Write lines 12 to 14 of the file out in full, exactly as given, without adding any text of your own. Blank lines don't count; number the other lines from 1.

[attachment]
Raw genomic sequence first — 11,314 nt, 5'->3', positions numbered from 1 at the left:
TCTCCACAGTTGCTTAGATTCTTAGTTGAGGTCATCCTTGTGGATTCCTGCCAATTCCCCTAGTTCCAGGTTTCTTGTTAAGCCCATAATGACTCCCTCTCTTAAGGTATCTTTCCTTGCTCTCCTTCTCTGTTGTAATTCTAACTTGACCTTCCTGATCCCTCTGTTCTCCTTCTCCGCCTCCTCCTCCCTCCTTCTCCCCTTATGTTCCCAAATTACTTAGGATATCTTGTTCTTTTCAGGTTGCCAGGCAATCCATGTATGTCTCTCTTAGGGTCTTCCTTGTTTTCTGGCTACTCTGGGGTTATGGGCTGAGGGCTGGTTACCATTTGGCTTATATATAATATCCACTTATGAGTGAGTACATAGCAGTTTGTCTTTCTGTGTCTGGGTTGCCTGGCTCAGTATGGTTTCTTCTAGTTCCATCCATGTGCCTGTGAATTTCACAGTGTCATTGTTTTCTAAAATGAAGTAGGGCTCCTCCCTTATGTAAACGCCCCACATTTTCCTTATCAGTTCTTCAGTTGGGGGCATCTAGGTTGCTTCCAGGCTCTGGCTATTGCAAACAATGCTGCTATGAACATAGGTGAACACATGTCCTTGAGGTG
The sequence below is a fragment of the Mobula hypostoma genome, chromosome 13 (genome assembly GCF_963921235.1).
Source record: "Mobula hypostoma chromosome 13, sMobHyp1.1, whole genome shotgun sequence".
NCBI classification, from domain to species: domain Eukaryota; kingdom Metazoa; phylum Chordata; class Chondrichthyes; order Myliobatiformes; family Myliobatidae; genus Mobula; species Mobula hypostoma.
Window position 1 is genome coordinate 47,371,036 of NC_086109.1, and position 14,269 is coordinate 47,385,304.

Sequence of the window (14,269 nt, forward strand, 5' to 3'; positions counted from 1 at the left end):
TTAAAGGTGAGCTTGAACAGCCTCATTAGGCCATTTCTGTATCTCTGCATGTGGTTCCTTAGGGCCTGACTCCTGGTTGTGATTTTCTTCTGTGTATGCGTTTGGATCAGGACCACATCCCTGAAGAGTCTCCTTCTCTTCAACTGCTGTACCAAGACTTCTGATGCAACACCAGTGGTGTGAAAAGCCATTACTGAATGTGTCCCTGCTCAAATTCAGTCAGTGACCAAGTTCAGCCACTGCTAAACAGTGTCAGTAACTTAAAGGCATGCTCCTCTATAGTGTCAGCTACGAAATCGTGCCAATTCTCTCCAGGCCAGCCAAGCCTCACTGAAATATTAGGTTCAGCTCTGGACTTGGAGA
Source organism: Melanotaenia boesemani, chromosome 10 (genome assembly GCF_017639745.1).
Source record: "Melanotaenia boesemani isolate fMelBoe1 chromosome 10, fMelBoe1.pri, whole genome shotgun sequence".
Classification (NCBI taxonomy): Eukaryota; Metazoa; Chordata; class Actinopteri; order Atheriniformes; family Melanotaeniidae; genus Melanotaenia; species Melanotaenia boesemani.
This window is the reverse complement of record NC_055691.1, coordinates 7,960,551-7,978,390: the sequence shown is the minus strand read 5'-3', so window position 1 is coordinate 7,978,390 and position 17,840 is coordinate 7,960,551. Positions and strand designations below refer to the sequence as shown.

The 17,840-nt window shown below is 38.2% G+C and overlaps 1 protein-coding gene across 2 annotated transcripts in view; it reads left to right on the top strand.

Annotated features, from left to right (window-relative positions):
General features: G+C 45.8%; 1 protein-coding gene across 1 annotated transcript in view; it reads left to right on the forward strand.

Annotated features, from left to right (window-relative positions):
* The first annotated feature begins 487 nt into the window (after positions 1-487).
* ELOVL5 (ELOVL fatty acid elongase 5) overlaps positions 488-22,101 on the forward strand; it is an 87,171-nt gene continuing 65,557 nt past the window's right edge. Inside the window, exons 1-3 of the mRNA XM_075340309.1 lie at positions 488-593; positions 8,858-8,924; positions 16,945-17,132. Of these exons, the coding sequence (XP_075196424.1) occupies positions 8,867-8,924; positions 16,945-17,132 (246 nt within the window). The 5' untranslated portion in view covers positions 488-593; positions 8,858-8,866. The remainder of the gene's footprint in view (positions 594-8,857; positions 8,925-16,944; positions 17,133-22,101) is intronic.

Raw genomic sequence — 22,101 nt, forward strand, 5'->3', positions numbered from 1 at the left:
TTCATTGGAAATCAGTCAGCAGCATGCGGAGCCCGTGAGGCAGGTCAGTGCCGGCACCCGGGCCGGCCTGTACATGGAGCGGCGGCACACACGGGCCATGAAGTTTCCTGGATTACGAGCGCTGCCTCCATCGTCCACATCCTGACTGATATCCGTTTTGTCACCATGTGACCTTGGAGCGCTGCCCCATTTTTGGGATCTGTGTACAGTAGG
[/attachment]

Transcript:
This window is the reverse complement of record NC_055691.1, coordinates 7,960,551-7,978,390: the sequence shown is the minus strand read 5'-3', so window position 1 is coordinate 7,978,390 and position 17,840 is coordinate 7,960,551. Positions and strand designations below refer to the sequence as shown.

The 17,840-nt window shown below is 38.2% G+C and overlaps 1 protein-coding gene across 2 annotated transcripts in view; it reads left to right on the top strand.

Annotated features, from left to right (window-relative positions):